Category Archives: Healthcare Policy

And the Texas Board of Nursing Strikes Back

On May 18th, the Texas Board of Nursing will publish proposed changes (after the jump) to section 213.26 of the Texas Administrative Code. The changes, if approved in their entirety, will essentially neuter the State Office of Administrative Hearings and render formal hearings before SOAH almost superfluous by removing the ability of the Administrative Law…

Medicaid Changes Don’t Bode Well for Healthcare System

The New York Times has been reporting extensively on the crisis in Medicaid.  On Wednesday, Robert Pear reported on the growing storm.  Money quote: To hold down costs, states are cutting Medicaid payments to doctors and hospitals, limiting benefits for Medicaid recipients, reducing the scope of covered services, requiring beneficiaries to pay larger co-payments and…

Hospice Care Not Coorelated With Earlier Death

At least in Korea, as reported by Reuters.  Korean medical researchers looked at patients with terminal cancer diagnoses and placed them in two groups – those that received hospice care for palliative care and those that received a full range of medical care.  After controlling for other factors, there was no statistical difference in the…

No Surprises Here: Lack of Trauma Care in Rural, Poor Areas

In the Archives of Surgery, published online January 17th.  The story, reprinted after the jump, is from the Reuters report published January 19th.  And this is not a situation that I believe will be changing in the near future based on the current political and economic climate. Marc Source:  Possible Geographical Barriers to Trauma Center…

Honoring end of life wishes – Engage with Grace

Sometimes we become aware of things because of a plan.  Sometimes we become aware of things because of happenstance.  In this case, the latter is true, as the bulk of this post is part of a movement to have us communicate our end of life wishes to our loved ones.  In the professional world I…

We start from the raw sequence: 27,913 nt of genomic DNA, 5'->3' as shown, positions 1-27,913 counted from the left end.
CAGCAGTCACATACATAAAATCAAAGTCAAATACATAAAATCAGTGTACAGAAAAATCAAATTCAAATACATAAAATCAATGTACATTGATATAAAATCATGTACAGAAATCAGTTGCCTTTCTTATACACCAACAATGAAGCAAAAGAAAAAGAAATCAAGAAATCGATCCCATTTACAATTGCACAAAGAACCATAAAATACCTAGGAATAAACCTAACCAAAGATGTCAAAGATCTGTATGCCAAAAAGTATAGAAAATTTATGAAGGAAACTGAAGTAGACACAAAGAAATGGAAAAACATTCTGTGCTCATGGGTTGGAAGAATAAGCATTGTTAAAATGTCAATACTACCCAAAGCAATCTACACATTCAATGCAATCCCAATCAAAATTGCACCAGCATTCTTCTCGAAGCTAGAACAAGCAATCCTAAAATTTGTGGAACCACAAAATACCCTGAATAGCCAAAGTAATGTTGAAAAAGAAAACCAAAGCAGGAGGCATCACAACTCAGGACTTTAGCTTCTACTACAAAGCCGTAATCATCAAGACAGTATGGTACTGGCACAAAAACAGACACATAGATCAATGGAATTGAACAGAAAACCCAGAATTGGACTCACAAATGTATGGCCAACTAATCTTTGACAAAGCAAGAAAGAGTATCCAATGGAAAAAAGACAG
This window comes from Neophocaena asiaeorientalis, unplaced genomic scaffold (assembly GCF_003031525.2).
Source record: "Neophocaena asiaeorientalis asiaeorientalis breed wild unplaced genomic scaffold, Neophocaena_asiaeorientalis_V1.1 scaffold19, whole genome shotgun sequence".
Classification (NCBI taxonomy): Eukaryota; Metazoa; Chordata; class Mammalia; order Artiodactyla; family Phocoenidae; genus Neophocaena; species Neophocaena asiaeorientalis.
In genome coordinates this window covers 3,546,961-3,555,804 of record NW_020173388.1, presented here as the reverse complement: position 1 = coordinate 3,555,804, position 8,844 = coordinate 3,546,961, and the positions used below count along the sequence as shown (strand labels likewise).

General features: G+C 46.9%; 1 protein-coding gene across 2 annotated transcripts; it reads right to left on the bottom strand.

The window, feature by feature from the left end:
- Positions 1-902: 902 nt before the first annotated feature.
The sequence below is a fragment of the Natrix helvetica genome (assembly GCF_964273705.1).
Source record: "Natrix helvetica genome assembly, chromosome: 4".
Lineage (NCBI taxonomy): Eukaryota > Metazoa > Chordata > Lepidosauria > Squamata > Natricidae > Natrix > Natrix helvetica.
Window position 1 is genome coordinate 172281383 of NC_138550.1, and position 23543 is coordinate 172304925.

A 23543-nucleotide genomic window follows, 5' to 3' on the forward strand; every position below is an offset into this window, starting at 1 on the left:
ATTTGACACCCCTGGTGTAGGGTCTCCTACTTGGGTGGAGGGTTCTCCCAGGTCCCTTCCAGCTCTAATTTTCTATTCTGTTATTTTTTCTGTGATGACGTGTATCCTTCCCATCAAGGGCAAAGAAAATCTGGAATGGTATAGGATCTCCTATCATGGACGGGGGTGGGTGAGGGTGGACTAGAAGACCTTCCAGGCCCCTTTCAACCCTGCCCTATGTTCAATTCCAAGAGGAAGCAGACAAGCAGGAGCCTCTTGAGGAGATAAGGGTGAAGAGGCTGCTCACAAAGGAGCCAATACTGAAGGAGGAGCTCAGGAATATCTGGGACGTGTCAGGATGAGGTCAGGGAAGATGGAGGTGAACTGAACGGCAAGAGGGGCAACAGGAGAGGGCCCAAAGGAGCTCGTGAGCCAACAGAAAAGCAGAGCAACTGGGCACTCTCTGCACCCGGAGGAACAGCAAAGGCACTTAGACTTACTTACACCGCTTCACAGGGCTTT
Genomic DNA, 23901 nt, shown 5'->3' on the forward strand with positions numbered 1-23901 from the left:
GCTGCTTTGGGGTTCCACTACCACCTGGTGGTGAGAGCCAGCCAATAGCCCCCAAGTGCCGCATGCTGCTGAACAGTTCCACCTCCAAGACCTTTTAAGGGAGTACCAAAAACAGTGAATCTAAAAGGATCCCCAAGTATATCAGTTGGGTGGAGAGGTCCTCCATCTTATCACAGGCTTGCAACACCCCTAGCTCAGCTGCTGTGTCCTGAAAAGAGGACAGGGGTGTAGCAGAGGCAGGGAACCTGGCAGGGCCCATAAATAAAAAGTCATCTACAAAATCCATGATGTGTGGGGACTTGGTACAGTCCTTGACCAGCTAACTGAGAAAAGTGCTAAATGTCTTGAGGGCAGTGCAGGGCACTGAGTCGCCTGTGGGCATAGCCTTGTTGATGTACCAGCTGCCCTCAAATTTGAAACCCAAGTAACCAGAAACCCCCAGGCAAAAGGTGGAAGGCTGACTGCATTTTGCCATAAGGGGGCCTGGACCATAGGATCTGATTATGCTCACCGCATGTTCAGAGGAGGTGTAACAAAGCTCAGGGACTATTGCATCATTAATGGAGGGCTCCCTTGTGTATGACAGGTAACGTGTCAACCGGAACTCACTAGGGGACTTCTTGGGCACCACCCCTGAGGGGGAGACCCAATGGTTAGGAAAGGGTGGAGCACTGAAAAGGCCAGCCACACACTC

Institue of Medicine Report on Nursing and Healthcare Leadership Highlighted in New York Times Article

Pauline Chen, MD, a contributor to the New York Times Well blog, has published an article in yesterday’s New York Times highlighting a recent report from the Institute of Medicine that promotes the idea that nurses should be included in the current debate of healthcare reform as leaders in the movement towards healthcare reform.  I…

Report: California Nurse Ratio Standards Decrease Mortality, Increase Nurses Job Satisfaction

A recent study published online in the journal Health Services Research has indicated that hospitals that meet the standards set forth by the State of California in mandating nurse/patient ratios have decreased mortality rates and burnout rates among nurses and increased levels of job satisfaction amongst nurses.  The study (link here), lead by Linda Aiken…

Mayo Clinic and the problems with primary care

This blog is primarily aimed at nurses in Texas, but if there are elements of the national health-care debate that pop up, I want to highlight those issues, too.  This post, on The New Republic’s The Treatment blog, presents one of the biggest problems in health-care – that low reimbursement rates for primary care ,…

HHS lauds 27 Texas Hospitals for Organ Donation Rates

The US Department of Health and Human Services recently released a list of hospitals nationally that had high rates of organ donation.  27 Texas Hospitals were on the list, including 8 in the Houston area. The top honor, gold medal status, was earned by Cook Children’s Medical Center in Fort Worth.  Cook Children’s was one…

Blowback from Tort Reform: more complaints to the state licensing board?

Taralyn Mackay, in her blog “A Nurse Attorney’s Thoughts,” reports on this gem from the National Council of State Boards of Nursing regarding the impact of tort reform on nurses (and other healthcare providers, presumably):